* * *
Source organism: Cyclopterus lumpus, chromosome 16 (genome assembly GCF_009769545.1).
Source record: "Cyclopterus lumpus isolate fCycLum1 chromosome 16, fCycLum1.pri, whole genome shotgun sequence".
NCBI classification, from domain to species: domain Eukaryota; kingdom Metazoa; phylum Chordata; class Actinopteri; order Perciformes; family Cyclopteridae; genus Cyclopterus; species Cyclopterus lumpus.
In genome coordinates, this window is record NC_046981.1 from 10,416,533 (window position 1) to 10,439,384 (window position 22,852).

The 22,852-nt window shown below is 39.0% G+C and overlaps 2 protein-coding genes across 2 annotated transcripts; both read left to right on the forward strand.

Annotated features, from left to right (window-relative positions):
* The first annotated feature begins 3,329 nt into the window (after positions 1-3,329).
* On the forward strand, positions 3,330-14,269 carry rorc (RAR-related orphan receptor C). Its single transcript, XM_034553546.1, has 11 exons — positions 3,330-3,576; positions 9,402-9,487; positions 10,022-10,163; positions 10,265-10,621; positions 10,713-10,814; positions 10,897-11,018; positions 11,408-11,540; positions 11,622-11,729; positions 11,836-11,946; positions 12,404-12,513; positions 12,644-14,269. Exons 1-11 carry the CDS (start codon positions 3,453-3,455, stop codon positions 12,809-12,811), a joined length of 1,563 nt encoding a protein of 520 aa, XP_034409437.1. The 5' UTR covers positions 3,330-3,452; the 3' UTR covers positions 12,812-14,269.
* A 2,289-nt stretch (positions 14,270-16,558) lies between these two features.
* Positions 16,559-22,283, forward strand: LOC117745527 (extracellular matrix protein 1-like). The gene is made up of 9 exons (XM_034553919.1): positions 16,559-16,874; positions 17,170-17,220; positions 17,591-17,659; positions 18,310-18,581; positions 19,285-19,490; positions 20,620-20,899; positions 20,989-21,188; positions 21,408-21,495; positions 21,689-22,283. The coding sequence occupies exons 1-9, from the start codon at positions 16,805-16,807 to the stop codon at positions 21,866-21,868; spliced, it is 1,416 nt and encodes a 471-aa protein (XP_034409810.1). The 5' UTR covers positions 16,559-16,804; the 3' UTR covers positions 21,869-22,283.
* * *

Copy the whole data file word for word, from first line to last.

Source organism: Cyclopterus lumpus, chromosome 16 (genome assembly GCF_009769545.1).
Source record: "Cyclopterus lumpus isolate fCycLum1 chromosome 16, fCycLum1.pri, whole genome shotgun sequence".
NCBI classification, from domain to species: domain Eukaryota; kingdom Metazoa; phylum Chordata; class Actinopteri; order Perciformes; family Cyclopteridae; genus Cyclopterus; species Cyclopterus lumpus.
In genome coordinates, this window is record NC_046981.1 from 10,416,533 (window position 1) to 10,439,384 (window position 22,852).

The 22,852-nt window shown below is 39.0% G+C and overlaps 2 protein-coding genes across 2 annotated transcripts; both read left to right on the forward strand.

Annotated features, from left to right (window-relative positions):
* The first annotated feature begins 3,329 nt into the window (after positions 1-3,329).
* On the forward strand, positions 3,330-14,269 carry rorc (RAR-related orphan receptor C). Its single transcript, XM_034553546.1, has 11 exons — positions 3,330-3,576; positions 9,402-9,487; positions 10,022-10,163; positions 10,265-10,621; positions 10,713-10,814; positions 10,897-11,018; positions 11,408-11,540; positions 11,622-11,729; positions 11,836-11,946; positions 12,404-12,513; positions 12,644-14,269. Exons 1-11 carry the CDS (start codon positions 3,453-3,455, stop codon positions 12,809-12,811), a joined length of 1,563 nt encoding a protein of 520 aa, XP_034409437.1. The 5' UTR covers positions 3,330-3,452; the 3' UTR covers positions 12,812-14,269.
* A 2,289-nt stretch (positions 14,270-16,558) lies between these two features.
* Positions 16,559-22,283, forward strand: LOC117745527 (extracellular matrix protein 1-like). The gene is made up of 9 exons (XM_034553919.1): positions 16,559-16,874; positions 17,170-17,220; positions 17,591-17,659; positions 18,310-18,581; positions 19,285-19,490; positions 20,620-20,899; positions 20,989-21,188; positions 21,408-21,495; positions 21,689-22,283. The coding sequence occupies exons 1-9, from the start codon at positions 16,805-16,807 to the stop codon at positions 21,866-21,868; spliced, it is 1,416 nt and encodes a 471-aa protein (XP_034409810.1). The 5' UTR covers positions 16,559-16,804; the 3' UTR covers positions 21,869-22,283.